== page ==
National Sections of the L5I:

Pogroms are a legacy of colonialism

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Jeremy Dewar explains the cause of the Rwandan masscare

According to Human Rights observers, 100,000 people were slaughtered in Rwanda in the two weeks following the assassination of President Juvenal Habyarimana by a mortar attack that bought down the plane he was travelling in on 6 April.

The vast majority of those murdered were, or were believed to be, members of the minority Tutsi tribe. The army, the police and the elite Presidential Guard, all dominated by members of the majority Hutu tribe, have led the pogrom.

The UN’s response is pure hypocrisy. Now that they have lost control, after decades of military and economic intervention in the region they have pulled out most of the 2,500 troops who had been overseeing the “peace accords” designed to put an end to the three year civil war. Thousands of Rwandan UN employees are being targetted by Hutu extremists. The UN has flatly refused to airlift a single Rwandan to safety—only whites are deemed worthy of protection.

The western media has portrayed the conflict in Rwanda and neighbouring Burundi, whose President was also killed in the plane crash, as the continuation of a centuries-old tribal rivalry. The region was originally inhabited by Hutu farmers. In the fifteenth century, Tutsi migrants conquered the land and subjected the Hutus to feudal servitude.

When the Germans colonised the region in 1899, followed by the Belgians in 1917, the European imperialists continued to treat Tutsis as a relatively privileged minority. The armed forces were exclusively Tutsi. Tutsis also received better education, land and administrative jobs. In particular, the Belgians based their discrimination on the racist notion, imported from Europe, that the Tutsis were genetically more intelligent.

This is one side of the legacy of colonialism. The other, which has continued and even accelerated since Rwanda and Burundi gained independence in 1963, is the economic impoverishment of the region. Both countries are among the poorest and most densely populated in the world.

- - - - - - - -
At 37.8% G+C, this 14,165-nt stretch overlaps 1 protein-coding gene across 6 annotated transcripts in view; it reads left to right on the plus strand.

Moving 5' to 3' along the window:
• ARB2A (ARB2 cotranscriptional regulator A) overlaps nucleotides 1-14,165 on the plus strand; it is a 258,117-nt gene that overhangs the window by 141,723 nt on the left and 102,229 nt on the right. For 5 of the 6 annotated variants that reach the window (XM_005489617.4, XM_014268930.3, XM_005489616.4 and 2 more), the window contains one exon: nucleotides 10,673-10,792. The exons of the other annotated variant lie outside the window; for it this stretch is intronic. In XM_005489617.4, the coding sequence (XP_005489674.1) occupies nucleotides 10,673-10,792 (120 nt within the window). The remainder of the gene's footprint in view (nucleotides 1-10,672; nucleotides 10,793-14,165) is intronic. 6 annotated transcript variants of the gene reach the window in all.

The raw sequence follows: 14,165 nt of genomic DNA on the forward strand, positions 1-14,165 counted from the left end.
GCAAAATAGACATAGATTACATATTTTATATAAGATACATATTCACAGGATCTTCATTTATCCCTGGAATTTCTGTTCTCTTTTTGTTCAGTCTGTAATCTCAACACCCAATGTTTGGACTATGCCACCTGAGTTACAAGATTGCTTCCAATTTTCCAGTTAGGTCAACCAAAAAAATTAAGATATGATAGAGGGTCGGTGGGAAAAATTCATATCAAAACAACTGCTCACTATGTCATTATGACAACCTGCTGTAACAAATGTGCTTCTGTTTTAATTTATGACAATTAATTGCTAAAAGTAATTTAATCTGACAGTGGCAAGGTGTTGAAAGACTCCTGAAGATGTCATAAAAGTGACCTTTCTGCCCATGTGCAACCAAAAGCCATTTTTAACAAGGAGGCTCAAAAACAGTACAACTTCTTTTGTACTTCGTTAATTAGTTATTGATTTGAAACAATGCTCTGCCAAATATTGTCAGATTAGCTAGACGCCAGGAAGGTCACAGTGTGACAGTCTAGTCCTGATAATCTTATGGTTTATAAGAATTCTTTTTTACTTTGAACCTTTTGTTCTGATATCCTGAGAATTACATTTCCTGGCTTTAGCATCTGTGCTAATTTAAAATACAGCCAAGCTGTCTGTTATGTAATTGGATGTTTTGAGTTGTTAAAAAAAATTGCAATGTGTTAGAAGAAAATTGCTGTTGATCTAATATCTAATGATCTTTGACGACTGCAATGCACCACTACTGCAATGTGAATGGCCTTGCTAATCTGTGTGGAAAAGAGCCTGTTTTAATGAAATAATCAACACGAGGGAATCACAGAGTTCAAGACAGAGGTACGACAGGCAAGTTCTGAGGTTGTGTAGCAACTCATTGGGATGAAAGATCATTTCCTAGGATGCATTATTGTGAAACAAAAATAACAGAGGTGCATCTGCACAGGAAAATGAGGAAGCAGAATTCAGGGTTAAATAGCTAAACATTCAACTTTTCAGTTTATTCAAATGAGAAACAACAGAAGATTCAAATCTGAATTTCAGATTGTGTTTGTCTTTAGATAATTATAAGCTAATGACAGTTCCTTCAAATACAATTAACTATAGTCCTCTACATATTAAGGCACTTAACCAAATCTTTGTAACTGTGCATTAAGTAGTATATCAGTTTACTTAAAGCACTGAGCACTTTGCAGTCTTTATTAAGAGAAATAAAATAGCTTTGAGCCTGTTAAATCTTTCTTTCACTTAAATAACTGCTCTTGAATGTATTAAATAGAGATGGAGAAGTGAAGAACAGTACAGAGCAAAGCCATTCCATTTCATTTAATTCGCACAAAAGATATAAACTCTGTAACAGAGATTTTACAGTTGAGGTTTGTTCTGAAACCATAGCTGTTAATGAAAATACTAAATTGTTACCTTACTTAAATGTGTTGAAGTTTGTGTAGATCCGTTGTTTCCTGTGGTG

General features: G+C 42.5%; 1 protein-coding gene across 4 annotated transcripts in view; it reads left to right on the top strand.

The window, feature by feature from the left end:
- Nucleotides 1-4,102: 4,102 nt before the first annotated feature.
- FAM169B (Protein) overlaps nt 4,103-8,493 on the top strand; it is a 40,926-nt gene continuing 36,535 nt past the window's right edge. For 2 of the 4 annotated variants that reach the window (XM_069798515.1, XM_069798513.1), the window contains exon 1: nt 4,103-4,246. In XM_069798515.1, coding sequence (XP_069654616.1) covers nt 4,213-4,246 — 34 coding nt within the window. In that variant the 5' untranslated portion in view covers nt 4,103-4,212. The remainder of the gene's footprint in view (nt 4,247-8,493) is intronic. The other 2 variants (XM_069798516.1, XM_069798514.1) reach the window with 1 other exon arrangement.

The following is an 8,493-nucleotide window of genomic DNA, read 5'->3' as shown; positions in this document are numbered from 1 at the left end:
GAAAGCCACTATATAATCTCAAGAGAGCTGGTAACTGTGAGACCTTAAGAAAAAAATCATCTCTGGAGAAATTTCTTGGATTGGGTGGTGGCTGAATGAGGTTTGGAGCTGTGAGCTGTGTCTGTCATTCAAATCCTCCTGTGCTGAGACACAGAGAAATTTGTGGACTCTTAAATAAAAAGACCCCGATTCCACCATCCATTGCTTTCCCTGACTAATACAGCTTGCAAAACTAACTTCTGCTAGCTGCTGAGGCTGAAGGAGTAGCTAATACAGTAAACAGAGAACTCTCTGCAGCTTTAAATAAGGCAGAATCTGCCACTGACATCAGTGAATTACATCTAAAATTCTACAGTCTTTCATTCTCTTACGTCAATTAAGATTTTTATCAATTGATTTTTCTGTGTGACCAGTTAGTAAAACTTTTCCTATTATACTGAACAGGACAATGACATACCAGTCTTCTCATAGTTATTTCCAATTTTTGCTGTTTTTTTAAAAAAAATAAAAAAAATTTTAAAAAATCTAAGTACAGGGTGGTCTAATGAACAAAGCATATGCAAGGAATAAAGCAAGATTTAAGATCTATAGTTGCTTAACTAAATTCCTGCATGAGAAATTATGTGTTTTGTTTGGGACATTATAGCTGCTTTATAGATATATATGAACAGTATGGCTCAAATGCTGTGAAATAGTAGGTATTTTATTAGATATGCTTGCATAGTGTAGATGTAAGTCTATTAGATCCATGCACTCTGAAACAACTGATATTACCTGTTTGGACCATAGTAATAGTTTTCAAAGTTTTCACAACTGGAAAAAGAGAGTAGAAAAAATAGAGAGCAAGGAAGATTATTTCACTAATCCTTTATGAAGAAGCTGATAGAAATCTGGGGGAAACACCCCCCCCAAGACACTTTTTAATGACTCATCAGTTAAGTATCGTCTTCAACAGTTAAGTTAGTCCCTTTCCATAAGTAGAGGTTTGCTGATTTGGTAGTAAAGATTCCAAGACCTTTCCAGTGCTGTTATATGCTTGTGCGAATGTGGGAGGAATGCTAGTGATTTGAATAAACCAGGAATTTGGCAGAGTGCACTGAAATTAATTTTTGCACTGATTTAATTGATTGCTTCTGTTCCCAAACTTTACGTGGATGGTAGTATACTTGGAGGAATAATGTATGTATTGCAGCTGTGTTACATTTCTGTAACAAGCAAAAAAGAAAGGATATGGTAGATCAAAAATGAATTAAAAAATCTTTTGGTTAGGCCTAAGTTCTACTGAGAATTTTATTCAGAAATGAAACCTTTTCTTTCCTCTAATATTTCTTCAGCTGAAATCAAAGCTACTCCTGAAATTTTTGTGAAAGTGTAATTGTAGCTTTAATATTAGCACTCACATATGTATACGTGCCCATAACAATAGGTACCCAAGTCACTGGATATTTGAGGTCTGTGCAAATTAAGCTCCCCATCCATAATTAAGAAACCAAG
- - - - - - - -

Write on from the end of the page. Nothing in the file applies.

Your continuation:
Over 90% of the population work on the land, which is dominated by coffee production for export. Debts to the imperialist banks mean that “cash crops” have to come before food production, which is set to fall by 22% this year, in a land where one in five children are already suffering from malnutrition.

Both Rwanda and Burundi are 85% Hutu and 15% Tutsi. In Rwanda, a Hutu chauvinist dictatorship has ruled for 25 years. Until last year Burundi was controlled by a Tutsi-dominated regime. Both regimes have, with the collusion of French and Belgian imperialism, periodically channelled anger over land-hunger into vicious pogroms. Some analysts estimate a million people have been massacred in riots and civil wars over the past 25 years. Many more have been displaced in neighbouring states.

In the present situation, it is vital that workers and peasants defend all communities from the pogromists. The army elite are apparently leading these pogroms (all Rwandans by law have to carry identity cards stating their “tribal” status).

They have also targetted all politicians, religious and aid workers who are known to favour power-sharing with the Tutsi-based Rwandan Patriotic Front (RPF) for summary execution.

The elitist thugs of the army, not fellow workers and peasants, are the main enemy. They must be resisted by all means necessary.

This may involve fighting defensively alongside the RPF, who are nominally in favour of equal rights for Hutus and Tutsis and have called on all Rwandans to rise up “against the clique of Hutu military”. However it would be wrong to see the RPF as the solution to the crisis or to back its attempted seizure of power. Not only have the RPF received funding from the Tutsi-chauvinist Burundi government, but they were instrumental in organising the Ugandan coup which placed the Muhima-chauvinist Yoweri Museveni in power in 1986.

Above all, the RPF are committed to a capitalist solution for Rwanda. But capitalism cannot deliver consistent democratic rights for the workers and peasants of central Africa. The whole history of the twentieth century proves that. In fact, imperialism’s belated turn to supporting “democracies” in Africa over the last few years has been motivated by economic self-interest, not humanitarian concern. As one analyst recently put it:

“Africa is in danger of falling off the map of world capitalism”.

If the struggle for democratic rights in central Africa begins to question the ownership of the land and the control of the IMF and the banks—which it must if that struggle is to mean anything for the masses—then we can expect the UN to patch up its differences with the dictators and declare Africans are “not ready for democracy”.

Beginning with the armed struggle to defend all communities from the pogromists—Hutu and Tutsi alike—the workers and peasants of Rwanda and Burundi must chart a course towards the only lasting solution to ethnic strife in the region: a socialist federation of central African states.n